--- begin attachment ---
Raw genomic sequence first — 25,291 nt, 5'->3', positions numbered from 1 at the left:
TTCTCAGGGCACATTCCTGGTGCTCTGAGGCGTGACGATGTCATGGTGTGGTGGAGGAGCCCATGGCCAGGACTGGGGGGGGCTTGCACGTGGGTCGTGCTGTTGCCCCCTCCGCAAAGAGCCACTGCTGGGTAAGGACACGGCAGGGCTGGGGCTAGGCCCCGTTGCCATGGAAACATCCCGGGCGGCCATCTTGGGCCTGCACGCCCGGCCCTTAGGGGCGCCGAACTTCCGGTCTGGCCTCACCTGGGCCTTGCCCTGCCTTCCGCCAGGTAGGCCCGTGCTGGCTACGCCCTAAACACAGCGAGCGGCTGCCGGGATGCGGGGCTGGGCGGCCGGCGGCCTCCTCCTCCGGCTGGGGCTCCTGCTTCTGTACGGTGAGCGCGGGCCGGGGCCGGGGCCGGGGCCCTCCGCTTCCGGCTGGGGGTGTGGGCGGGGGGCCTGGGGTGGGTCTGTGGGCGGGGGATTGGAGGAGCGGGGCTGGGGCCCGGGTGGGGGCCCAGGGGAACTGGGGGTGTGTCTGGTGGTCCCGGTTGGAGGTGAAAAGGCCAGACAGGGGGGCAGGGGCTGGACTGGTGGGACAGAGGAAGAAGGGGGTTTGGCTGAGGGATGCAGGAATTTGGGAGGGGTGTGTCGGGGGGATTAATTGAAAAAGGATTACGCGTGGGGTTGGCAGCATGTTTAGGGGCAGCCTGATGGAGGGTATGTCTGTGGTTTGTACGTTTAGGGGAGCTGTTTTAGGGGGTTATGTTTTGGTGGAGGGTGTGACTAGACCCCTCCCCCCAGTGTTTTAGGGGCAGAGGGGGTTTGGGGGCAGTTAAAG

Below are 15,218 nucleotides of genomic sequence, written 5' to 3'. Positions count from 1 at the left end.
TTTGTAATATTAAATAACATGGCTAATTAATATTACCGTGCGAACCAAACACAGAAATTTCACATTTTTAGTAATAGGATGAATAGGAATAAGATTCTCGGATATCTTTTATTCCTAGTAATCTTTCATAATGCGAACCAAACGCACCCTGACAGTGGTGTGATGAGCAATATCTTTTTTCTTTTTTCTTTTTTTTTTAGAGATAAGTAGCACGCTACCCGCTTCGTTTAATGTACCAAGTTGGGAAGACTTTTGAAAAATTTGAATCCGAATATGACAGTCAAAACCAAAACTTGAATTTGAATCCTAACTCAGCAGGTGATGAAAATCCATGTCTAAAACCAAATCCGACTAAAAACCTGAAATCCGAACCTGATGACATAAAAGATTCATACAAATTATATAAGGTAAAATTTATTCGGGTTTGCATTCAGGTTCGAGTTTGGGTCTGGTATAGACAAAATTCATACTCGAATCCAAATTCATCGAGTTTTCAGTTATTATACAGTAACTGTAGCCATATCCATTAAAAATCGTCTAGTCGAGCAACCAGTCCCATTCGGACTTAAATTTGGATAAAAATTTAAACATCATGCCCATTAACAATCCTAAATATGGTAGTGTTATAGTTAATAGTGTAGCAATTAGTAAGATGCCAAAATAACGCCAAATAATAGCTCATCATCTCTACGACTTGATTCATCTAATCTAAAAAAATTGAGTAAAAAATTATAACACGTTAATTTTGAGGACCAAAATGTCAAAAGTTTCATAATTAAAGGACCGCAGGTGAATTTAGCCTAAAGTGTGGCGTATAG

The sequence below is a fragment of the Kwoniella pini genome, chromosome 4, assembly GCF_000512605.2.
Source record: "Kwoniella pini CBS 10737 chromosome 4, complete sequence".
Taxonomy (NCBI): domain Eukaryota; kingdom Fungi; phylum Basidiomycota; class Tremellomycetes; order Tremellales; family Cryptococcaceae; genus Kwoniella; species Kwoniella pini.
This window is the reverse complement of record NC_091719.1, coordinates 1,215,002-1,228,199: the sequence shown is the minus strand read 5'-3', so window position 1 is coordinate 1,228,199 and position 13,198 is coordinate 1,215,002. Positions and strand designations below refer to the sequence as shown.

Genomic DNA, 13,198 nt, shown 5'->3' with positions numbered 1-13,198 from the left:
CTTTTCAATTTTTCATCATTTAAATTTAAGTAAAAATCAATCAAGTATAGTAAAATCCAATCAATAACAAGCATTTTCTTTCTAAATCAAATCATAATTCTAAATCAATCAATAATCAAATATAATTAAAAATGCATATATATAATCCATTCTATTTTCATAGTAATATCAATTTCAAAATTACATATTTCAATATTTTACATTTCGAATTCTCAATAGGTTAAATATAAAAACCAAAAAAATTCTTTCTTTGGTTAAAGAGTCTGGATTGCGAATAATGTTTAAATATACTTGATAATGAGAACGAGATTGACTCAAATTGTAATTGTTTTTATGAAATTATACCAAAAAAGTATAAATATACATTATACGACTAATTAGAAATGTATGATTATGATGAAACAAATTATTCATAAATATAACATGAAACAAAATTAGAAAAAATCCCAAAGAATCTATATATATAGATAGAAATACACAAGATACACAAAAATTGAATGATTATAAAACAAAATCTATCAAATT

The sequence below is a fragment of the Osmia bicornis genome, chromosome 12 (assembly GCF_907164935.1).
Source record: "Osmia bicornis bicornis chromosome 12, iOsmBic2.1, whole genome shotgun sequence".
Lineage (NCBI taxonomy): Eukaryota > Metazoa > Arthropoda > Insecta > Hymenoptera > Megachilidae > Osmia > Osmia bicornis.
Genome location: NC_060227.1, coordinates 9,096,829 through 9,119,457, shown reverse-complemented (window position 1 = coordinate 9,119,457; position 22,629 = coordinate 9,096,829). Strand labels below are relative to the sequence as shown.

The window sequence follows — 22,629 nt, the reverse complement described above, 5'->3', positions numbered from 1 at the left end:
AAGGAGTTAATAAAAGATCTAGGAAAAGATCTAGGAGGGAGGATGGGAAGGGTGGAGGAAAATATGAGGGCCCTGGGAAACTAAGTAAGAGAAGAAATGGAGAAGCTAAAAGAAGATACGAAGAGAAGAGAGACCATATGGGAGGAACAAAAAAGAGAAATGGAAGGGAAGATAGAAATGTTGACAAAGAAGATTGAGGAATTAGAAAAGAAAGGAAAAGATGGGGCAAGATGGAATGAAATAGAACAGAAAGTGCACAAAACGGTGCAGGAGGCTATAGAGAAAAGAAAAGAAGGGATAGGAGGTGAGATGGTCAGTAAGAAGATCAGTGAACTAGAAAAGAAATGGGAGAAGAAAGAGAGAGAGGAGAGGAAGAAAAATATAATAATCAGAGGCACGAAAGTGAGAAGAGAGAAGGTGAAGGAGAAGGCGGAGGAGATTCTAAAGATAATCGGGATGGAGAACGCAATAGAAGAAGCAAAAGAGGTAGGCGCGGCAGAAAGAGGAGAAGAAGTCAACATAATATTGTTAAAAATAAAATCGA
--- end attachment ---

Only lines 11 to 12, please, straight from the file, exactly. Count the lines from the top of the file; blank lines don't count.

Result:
The sequence below is a fragment of the Osmia bicornis genome, chromosome 12 (assembly GCF_907164935.1).
Source record: "Osmia bicornis bicornis chromosome 12, iOsmBic2.1, whole genome shotgun sequence".